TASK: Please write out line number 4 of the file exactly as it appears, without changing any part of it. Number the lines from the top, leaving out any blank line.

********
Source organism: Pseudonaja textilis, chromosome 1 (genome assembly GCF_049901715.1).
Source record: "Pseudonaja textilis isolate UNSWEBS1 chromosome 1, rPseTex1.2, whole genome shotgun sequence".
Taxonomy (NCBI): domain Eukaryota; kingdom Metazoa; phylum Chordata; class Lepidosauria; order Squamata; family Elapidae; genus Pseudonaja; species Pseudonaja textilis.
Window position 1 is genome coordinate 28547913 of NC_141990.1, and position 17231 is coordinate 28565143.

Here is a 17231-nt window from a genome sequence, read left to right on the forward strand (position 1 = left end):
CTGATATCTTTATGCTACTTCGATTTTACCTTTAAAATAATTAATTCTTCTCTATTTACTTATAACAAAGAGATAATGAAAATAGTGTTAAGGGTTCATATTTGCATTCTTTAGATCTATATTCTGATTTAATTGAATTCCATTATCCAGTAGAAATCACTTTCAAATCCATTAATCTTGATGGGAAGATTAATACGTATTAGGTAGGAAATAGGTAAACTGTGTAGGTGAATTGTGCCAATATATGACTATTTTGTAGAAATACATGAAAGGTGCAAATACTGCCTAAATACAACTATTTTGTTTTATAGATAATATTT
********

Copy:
Window position 1 is genome coordinate 28547913 of NC_141990.1, and position 17231 is coordinate 28565143.